SCRANTON, LACKAWANNA COUNTY (WBRE/WYOU-TV) Glynis Johns started the Scranton Black Project in 2019.

   She wanted to ensure the History of African Americans In Scranton would not be forgotten.

  Since then…her Scranton Black Project has grown creating new history for the Electric City.

    Eyewitness News Reporter Mark Hiller caught up Glynis as she continues to celebrate the History Of Black Scrantonians

Glynis Johns, Founder of the Black Scranton Project says, “Most if not all of the black community was living in the downtown area.”

She adds, “I think it’s important to talk about race effectively.”

She helps do that by displaying photographs, articles, and artwork that explains the black experience in her native Scranton.

Glynis johns says, “They’re all like from between 1905 to about 1930.”

Some of the display is racially charged — like offensive postcards and a salt and pepper shaker. But much of what you see is rich in African American accomplishment in the Electric City.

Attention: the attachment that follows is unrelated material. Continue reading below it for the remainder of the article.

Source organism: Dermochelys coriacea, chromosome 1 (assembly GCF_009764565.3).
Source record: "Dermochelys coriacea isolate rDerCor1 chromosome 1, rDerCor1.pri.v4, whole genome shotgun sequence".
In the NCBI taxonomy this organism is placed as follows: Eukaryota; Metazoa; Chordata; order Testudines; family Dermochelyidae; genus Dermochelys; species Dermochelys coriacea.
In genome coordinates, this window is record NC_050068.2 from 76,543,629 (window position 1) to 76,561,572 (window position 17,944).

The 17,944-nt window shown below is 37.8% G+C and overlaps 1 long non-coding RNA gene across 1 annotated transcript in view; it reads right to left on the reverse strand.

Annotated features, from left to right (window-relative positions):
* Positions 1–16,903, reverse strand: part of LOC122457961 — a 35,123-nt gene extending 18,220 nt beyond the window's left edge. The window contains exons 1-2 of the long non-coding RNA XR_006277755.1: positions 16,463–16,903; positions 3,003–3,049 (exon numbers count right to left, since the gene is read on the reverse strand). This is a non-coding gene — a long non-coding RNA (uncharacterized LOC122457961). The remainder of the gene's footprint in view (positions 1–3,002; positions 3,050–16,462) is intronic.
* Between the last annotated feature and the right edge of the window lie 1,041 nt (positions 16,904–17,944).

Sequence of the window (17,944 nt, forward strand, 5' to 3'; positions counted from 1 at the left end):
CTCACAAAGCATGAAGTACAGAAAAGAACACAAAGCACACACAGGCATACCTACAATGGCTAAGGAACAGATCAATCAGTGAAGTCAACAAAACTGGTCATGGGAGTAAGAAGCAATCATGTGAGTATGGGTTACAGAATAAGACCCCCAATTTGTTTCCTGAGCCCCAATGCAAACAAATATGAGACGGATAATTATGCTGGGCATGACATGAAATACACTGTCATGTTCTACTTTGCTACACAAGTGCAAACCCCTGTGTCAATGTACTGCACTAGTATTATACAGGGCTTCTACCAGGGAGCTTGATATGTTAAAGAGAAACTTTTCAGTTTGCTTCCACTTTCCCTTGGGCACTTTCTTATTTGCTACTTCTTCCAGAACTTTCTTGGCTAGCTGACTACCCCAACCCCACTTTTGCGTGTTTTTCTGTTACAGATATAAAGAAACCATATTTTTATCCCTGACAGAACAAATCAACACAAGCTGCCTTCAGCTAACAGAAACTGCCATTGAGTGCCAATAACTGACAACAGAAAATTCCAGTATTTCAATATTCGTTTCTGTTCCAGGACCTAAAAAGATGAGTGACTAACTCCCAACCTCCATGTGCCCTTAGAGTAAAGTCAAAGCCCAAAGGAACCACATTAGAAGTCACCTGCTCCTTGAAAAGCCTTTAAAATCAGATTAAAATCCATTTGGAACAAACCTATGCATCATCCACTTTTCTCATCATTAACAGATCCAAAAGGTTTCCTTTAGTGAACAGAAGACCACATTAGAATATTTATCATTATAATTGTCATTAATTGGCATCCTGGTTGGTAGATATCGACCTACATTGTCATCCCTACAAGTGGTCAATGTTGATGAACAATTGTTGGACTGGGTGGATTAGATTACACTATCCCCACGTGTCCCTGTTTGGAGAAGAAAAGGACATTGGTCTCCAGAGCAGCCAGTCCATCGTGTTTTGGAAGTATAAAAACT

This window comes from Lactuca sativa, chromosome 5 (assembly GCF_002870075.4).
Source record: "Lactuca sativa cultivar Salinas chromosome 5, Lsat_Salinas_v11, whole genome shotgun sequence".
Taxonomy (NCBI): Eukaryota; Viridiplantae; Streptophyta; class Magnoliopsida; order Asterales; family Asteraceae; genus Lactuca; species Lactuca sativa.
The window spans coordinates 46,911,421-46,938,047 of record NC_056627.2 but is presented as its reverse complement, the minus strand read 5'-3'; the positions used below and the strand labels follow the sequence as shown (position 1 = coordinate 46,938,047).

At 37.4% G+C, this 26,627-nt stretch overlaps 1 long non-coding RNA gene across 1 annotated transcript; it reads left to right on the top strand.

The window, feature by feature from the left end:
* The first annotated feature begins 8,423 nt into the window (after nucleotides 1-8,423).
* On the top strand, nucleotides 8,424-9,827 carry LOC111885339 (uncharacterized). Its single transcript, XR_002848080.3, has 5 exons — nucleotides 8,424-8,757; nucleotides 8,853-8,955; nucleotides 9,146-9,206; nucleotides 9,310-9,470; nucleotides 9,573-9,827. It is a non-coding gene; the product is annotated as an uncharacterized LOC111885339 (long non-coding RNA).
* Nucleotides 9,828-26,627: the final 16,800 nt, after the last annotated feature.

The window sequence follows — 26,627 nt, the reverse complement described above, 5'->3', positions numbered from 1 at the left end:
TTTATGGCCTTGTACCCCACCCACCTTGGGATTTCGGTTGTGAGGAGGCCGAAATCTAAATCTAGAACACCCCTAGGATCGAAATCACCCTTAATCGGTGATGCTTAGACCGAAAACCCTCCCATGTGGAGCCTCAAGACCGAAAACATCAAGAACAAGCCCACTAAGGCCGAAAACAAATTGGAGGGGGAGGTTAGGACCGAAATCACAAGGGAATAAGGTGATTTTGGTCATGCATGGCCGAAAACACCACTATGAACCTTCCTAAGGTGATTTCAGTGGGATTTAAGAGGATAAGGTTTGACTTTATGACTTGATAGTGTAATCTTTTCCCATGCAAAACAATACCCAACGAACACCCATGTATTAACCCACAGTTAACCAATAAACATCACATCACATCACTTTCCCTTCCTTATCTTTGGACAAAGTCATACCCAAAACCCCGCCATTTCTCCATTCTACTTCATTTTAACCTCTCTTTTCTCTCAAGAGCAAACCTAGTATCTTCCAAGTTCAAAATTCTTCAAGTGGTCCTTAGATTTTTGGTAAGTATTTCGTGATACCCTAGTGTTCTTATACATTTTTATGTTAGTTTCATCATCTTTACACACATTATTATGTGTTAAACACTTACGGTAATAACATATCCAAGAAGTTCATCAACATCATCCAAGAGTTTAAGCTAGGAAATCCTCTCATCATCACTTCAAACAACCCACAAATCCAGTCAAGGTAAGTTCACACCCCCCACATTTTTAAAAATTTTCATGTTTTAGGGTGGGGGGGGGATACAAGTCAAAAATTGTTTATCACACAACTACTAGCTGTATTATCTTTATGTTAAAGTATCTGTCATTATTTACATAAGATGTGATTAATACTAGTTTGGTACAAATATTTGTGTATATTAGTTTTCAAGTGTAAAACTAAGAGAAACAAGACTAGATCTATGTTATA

Glynis johns says, “That’s where that building was.” Showing us part of the exhibit.

The exhibit brings back from its first year a tribute to an early 20th century Scranton widow who turned a modest hauling business into a huge success. It again acknowledges a 19th century all African American fire company. But there’s also the new.

Glynis johns says, “He was like a beast but in the best kind of way.”

A returning exhibit expands on the life of James “Chimsey” Williams — a 20th century, Scranton-born record-holding powerlifter turned author. His book, “Northern Fried Chicken” is considered a historical adventure into Scranton’s black community. 

Travis Prince says, “I think I put about 150 hours into this painting here.”

Some paintings from artist and Black Scranton Project Creative Director Travis Prince are also new. The South Carolina native has made Northeastern Pennsylvania his home.

“I’m learning just as much as anyone else from the Black Scranton Project. This history is phenomenal.

I just want to add to it and add more culture and more significant impact on our community” said Travis Price, Artist/Creative Director, Black Scranton Project

Staking a claim in that community is what Johns says “Black Scranton Project” is all about.

“We don’t call the Irish Society of Scranton racist, do we? No, because it represents an identity of culture in a community and they also are very open to inviting the community to all of their events and all of their initiatives and I think The Black Scranton Project is doing the same thing.” Said Glynis. Adding 
It’s going to continue to grow.”

Learn More about Black Scranton Project